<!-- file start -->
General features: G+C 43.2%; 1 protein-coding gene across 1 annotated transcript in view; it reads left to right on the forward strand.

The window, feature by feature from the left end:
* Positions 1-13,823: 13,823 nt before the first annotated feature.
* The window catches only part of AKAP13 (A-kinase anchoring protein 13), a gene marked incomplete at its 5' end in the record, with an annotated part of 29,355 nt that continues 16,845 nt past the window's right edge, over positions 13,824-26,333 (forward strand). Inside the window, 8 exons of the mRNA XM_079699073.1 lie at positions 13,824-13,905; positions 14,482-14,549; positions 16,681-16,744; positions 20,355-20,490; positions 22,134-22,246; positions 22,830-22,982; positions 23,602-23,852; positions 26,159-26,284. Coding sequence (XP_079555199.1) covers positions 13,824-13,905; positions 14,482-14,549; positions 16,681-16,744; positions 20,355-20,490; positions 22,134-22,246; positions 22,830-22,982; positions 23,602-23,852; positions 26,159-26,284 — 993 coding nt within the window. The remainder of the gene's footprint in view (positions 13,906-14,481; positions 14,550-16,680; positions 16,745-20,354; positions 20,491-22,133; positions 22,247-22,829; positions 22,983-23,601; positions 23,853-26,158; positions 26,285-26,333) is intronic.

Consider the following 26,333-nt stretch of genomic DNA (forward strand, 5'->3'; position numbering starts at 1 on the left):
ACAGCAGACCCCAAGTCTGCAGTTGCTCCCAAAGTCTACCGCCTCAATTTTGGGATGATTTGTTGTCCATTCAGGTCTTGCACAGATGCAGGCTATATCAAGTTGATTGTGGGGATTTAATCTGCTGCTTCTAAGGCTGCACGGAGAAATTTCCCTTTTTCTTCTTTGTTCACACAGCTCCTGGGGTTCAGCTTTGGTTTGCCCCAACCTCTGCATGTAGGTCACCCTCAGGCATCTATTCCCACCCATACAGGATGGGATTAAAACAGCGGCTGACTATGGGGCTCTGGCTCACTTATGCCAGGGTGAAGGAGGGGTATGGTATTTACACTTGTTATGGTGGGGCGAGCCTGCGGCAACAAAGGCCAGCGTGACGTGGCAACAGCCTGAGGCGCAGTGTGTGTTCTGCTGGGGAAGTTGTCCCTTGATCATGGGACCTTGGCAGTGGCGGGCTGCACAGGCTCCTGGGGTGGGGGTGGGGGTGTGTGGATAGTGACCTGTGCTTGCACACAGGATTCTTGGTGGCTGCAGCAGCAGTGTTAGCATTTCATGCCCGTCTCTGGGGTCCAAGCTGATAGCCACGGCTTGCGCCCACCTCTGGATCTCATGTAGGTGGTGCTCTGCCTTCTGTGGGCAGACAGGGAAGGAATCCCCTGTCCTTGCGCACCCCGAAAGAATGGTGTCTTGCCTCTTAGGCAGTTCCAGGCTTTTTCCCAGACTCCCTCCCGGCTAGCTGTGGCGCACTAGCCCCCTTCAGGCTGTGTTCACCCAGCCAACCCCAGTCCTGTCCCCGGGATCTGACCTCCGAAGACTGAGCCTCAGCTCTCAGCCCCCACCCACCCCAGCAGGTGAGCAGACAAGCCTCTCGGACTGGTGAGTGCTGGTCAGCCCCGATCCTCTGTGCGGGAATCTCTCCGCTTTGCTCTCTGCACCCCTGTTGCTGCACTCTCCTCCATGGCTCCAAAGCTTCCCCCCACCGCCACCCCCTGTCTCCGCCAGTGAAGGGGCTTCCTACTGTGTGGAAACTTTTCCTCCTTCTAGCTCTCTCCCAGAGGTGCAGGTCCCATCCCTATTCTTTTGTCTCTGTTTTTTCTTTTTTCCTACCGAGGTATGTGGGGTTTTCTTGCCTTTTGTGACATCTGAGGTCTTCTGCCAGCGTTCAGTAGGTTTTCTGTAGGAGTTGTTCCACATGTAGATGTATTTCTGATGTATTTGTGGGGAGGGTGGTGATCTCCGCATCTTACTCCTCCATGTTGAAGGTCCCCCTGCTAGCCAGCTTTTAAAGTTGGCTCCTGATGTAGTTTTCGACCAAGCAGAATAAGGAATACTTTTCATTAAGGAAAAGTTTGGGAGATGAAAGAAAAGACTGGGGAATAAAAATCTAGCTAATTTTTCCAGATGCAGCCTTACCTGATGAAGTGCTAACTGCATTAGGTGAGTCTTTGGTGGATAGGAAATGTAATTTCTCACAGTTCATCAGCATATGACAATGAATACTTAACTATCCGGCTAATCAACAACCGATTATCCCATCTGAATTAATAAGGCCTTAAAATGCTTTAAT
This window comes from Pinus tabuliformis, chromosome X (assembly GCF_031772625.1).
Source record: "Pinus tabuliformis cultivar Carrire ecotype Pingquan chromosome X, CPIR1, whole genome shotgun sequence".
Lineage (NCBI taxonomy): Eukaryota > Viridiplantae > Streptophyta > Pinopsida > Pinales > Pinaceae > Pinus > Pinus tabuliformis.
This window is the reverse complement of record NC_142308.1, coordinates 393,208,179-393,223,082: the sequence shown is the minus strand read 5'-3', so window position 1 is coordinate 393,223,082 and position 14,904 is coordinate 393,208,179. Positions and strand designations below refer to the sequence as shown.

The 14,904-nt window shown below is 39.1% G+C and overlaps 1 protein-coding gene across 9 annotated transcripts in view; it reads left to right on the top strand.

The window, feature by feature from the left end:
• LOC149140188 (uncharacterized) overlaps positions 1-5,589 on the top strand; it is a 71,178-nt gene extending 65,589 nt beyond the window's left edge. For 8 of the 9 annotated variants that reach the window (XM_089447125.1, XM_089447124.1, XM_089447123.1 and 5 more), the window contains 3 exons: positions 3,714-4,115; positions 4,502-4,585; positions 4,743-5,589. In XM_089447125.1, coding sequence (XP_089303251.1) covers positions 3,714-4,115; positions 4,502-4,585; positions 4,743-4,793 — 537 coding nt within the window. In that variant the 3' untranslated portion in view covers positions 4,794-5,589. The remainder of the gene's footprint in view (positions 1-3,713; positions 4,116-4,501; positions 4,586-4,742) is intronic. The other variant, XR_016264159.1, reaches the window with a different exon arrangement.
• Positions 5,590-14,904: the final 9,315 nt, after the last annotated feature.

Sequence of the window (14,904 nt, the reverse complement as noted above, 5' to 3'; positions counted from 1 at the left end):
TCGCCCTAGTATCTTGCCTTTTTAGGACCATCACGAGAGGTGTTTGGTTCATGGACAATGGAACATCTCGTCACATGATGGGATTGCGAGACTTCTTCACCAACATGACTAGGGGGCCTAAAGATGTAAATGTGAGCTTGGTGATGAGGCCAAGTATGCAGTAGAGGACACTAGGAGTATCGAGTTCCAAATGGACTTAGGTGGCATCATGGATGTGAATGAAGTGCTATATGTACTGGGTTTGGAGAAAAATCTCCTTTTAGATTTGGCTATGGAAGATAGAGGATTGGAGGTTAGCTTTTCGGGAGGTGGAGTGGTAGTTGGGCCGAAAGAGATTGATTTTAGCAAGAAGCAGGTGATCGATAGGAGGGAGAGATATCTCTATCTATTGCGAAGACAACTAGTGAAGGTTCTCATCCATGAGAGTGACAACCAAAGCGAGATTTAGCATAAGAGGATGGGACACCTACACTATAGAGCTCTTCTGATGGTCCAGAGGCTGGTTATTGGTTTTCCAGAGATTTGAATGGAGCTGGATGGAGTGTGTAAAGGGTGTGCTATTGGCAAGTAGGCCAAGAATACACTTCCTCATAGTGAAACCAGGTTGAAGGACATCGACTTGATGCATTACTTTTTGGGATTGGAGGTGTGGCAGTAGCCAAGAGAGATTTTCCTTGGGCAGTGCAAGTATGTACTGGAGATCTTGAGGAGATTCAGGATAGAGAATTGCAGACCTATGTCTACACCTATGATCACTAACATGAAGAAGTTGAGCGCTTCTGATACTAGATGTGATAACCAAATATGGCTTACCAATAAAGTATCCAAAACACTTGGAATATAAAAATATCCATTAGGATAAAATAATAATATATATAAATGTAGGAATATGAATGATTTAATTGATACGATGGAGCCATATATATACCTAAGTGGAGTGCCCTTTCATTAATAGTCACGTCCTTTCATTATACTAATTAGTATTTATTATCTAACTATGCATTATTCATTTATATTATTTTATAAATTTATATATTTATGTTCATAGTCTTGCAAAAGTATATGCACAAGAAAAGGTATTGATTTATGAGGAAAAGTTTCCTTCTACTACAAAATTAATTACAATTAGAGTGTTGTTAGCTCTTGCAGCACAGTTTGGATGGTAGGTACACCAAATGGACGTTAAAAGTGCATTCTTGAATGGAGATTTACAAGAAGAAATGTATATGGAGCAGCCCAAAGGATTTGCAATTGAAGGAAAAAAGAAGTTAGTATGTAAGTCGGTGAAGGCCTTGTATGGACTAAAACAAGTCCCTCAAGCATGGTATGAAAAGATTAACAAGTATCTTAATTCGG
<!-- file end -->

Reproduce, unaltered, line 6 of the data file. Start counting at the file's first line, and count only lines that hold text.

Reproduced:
ACAGCAGACCCCAAGTCTGCAGTTGCTCCCAAAGTCTACCGCCTCAATTTTGGGATGATTTGTTGTCCATTCAGGTCTTGCACAGATGCAGGCTATATCAAGTTGATTGTGGGGATTTAATCTGCTGCTTCTAAGGCTGCACGGAGAAATTTCCCTTTTTCTTCTTTGTTCACACAGCTCCTGGGGTTCAGCTTTGGTTTGCCCCAACCTCTGCATGTAGGTCACCCTCAGGCATCTATTCCCACCCATACAGGATGGGATTAAAACAGCGGCTGACTATGGGGCTCTGGCTCACTTATGCCAGGGTGAAGGAGGGGTATGGTATTTACACTTGTTATGGTGGGGCGAGCCTGCGGCAACAAAGGCCAGCGTGACGTGGCAACAGCCTGAGGCGCAGTGTGTGTTCTGCTGGGGAAGTTGTCCCTTGATCATGGGACCTTGGCAGTGGCGGGCTGCACAGGCTCCTGGGGTGGGGGTGGGGGTGTGTGGATAGTGACCTGTGCTTGCACACAGGATTCTTGGTGGCTGCAGCAGCAGTGTTAGCATTTCATGCCCGTCTCTGGGGTCCAAGCTGATAGCCACGGCTTGCGCCCACCTCTGGATCTCATGTAGGTGGTGCTCTGCCTTCTGTGGGCAGACAGGGAAGGAATCCCCTGTCCTTGCGCACCCCGAAAGAATGGTGTCTTGCCTCTTAGGCAGTTCCAGGCTTTTTCCCAGACTCCCTCCCGGCTAGCTGTGGCGCACTAGCCCCCTTCAGGCTGTGTTCACCCAGCCAACCCCAGTCCTGTCCCCGGGATCTGACCTCCGAAGACTGAGCCTCAGCTCTCAGCCCCCACCCACCCCAGCAGGTGAGCAGACAAGCCTCTCGGACTGGTGAGTGCTGGTCAGCCCCGATCCTCTGTGCGGGAATCTCTCCGCTTTGCTCTCTGCACCCCTGTTGCTGCACTCTCCTCCATGGCTCCAAAGCTTCCCCCCACCGCCACCCCCTGTCTCCGCCAGTGAAGGGGCTTCCTACTGTGTGGAAACTTTTCCTCCTTCTAGCTCTCTCCCAGAGGTGCAGGTCCCATCCCTATTCTTTTGTCTCTGTTTTTTCTTTTTTCCTACCGAGGTATGTGGGGTTTTCTTGCCTTTTGTGACATCTGAGGTCTTCTGCCAGCGTTCAGTAGGTTTTCTGTAGGAGTTGTTCCACATGTAGATGTATTTCTGATGTATTTGTGGGGAGGGTGGTGATCTCCGCATCTTACTCCTCCATGTTGAAGGTCCCCCTGCTAGCCAGCTTTTAAAGTTGGCTCCTGATGTAGTTTTCGACCAAGCAGAATAAGGAATACTTTTCATTAAGGAAAAGTTTGGGAGATGAAAGAAAAGACTGGGGAATAAAAATCTAGCTAATTTTTCCAGATGCAGCCTTACCTGATGAAGTGCTAACTGCATTAGGTGAGTCTTTGGTGGATAGGAAATGTAATTTCTCACAGTTCATCAGCATATGACAATGAATACTTAACTATCCGGCTAATCAACAACCGATTATCCCATCTGAATTAATAAGGCCTTAAAATGCTTTAAT